3. Melody Line. Once you have your players listening and talking to each other in their interactive rhythmical dialogue, you have set the foundation for a particular melody line, or Rhythm Song, to appear in the totality of the group’s interactive playing. These melody lines in your drum circle group’s playing will constantly evolve and change throughout the event. You may find more that one melody line interacting in the rhythmical dialog at any one time. Sculpting and showcasing the particular players who are the fundamental contributors of any “dialogue melody line” is the key to facilitating your playing group into higher and more sophisticated forms of musicality.
  4. Harmonics. Once a melody lines begin too appear in your interactive drum circle music, then many different types of harmonics will manifest itself in between the activities of different timbral contributions offered by your players. We call this “Angels In the Music.” You will swear that you can hear chorus voices or a flute or saxophone in the sound mix when there isn’t anyone singing or playing a wind instrument in the circle. Angels In the Music is a manifestation of the harmonies created in your drum circle.

These are many musical elements in your drum circle ensemble that you can identify, facilitate, select, and showcase, which will allow you to raise the group’s level of musicality. This style of facilitation will help you to guide the players in your group towards “orchestrational consciousness.” My experience is that the best facilitators who follow the Village Music Circle facilitator drum circle protocol, do two things:

  • Follow the people who are following you!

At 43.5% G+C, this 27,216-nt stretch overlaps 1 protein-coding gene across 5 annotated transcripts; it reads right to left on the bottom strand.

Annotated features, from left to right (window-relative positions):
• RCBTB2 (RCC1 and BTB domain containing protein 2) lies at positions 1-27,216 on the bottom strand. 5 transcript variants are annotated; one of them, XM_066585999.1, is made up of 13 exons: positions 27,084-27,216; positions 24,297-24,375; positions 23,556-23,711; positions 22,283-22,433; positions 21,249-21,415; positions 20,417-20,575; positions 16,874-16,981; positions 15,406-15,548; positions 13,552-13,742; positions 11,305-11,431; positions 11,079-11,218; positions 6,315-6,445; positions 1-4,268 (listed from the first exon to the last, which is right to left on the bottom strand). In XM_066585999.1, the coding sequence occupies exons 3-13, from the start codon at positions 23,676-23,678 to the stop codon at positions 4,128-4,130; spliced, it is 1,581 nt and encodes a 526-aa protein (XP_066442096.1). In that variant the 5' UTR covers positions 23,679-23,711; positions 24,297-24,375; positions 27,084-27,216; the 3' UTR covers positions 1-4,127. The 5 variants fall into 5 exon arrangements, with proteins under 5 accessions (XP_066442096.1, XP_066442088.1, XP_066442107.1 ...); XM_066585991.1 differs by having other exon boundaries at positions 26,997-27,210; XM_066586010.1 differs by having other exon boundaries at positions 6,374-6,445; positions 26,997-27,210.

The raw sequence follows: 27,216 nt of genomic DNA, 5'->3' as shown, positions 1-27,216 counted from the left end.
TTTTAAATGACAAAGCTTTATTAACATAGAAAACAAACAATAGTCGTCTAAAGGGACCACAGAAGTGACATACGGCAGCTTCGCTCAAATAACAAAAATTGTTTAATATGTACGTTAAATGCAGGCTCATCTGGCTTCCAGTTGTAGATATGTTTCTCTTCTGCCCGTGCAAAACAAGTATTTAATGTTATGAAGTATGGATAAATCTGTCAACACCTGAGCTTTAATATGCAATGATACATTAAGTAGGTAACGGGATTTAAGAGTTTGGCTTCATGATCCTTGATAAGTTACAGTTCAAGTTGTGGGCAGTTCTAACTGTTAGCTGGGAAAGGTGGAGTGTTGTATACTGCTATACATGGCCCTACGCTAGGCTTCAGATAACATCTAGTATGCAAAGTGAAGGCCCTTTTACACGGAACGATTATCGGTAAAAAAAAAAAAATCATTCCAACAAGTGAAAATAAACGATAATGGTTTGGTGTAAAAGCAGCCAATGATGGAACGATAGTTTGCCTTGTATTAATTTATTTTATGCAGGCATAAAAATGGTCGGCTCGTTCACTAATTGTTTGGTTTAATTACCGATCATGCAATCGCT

• Work with what they give you!

This means that while facilitating a drum circle group, you’re listening deeply to what contributions the players are offering to the music. Then you can facilitate and showcase those contributions and connections in such a way that you are guiding the players in the direction they want to go towards spirited music making while creating the Angels In the Music.

Sculpting and showcasing rhythm “songs” of mixed timbers and drum pitches and then stop-cutting the rest of the players will educate those non-playing people in the circle about “orchestrational consciousness” while they are listening to that particular sculpted “song.” Sculpting these elements in the circle as a platform for more sophisticated musical interaction is your intention as a facilitator.

In the 12-minute Facilitator segment of the one-hour VMC Facilitation video (below), you will find examples of song sculpting as a music platform for inviting deeper listening and more sophisticated music interaction.

I remind you that throughout this video you will see me, and many other Village Music Circle facilitator graduates, demonstrate facilitation techniques based on simple body language signals. But what you won’t see is that, most of the time, good drum circle facilitators stay out of the center of the circle as much as possible. This allows the players to connect with each other to explore and express their collaborative rhythm and their musical spirit. We call this action of leaving the center of the circle “GOOW”: Get Out Of the Way. And sometimes we say “STOW”: Stay Out Of the Way. Let the rhythm go until the drummers need your help. If it aint broke - dont fix it.

Until the next installment in this series, Share Your Spirit!
Arthur Hull

To see the video in full, visit THIS PAGE on our website.

The 5-part series Articles

Part 1Part 2Part 3Part 4Part 5